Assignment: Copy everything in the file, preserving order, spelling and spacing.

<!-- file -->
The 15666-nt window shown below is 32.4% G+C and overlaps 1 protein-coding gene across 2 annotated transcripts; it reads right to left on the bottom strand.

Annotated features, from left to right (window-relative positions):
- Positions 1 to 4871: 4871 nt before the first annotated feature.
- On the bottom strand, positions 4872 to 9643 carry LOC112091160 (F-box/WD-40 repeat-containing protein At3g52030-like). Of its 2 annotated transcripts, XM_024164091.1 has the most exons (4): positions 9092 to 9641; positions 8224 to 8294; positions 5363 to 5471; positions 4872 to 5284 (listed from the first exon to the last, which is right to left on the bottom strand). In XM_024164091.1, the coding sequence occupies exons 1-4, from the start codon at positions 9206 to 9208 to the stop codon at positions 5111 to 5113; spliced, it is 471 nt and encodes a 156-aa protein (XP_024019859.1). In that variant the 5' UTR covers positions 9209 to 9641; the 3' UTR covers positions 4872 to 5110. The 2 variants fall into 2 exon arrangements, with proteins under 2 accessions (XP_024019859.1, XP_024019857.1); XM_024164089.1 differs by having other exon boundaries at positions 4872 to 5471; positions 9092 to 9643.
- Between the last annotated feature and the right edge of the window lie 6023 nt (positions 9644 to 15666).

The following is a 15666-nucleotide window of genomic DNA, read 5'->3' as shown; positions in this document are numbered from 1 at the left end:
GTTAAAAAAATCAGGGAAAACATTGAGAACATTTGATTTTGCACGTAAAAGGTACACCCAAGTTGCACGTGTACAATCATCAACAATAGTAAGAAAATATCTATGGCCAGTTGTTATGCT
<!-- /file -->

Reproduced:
The 15666-nt window shown below is 32.4% G+C and overlaps 1 protein-coding gene across 2 annotated transcripts; it reads right to left on the bottom strand.

Annotated features, from left to right (window-relative positions):
- Positions 1 to 4871: 4871 nt before the first annotated feature.
- On the bottom strand, positions 4872 to 9643 carry LOC112091160 (F-box/WD-40 repeat-containing protein At3g52030-like). Of its 2 annotated transcripts, XM_024164091.1 has the most exons (4): positions 9092 to 9641; positions 8224 to 8294; positions 5363 to 5471; positions 4872 to 5284 (listed from the first exon to the last, which is right to left on the bottom strand). In XM_024164091.1, the coding sequence occupies exons 1-4, from the start codon at positions 9206 to 9208 to the stop codon at positions 5111 to 5113; spliced, it is 471 nt and encodes a 156-aa protein (XP_024019859.1). In that variant the 5' UTR covers positions 9209 to 9641; the 3' UTR covers positions 4872 to 5110. The 2 variants fall into 2 exon arrangements, with proteins under 2 accessions (XP_024019859.1, XP_024019857.1); XM_024164089.1 differs by having other exon boundaries at positions 4872 to 5471; positions 9092 to 9643.
- Between the last annotated feature and the right edge of the window lie 6023 nt (positions 9644 to 15666).

The following is a 15666-nucleotide window of genomic DNA, read 5'->3' as shown; positions in this document are numbered from 1 at the left end:
GTTAAAAAAATCAGGGAAAACATTGAGAACATTTGATTTTGCACGTAAAAGGTACACCCAAGTTGCACGTGTACAATCATCAACAATAGTAAGAAAATATCTATGGCCAGTTGTTATGCT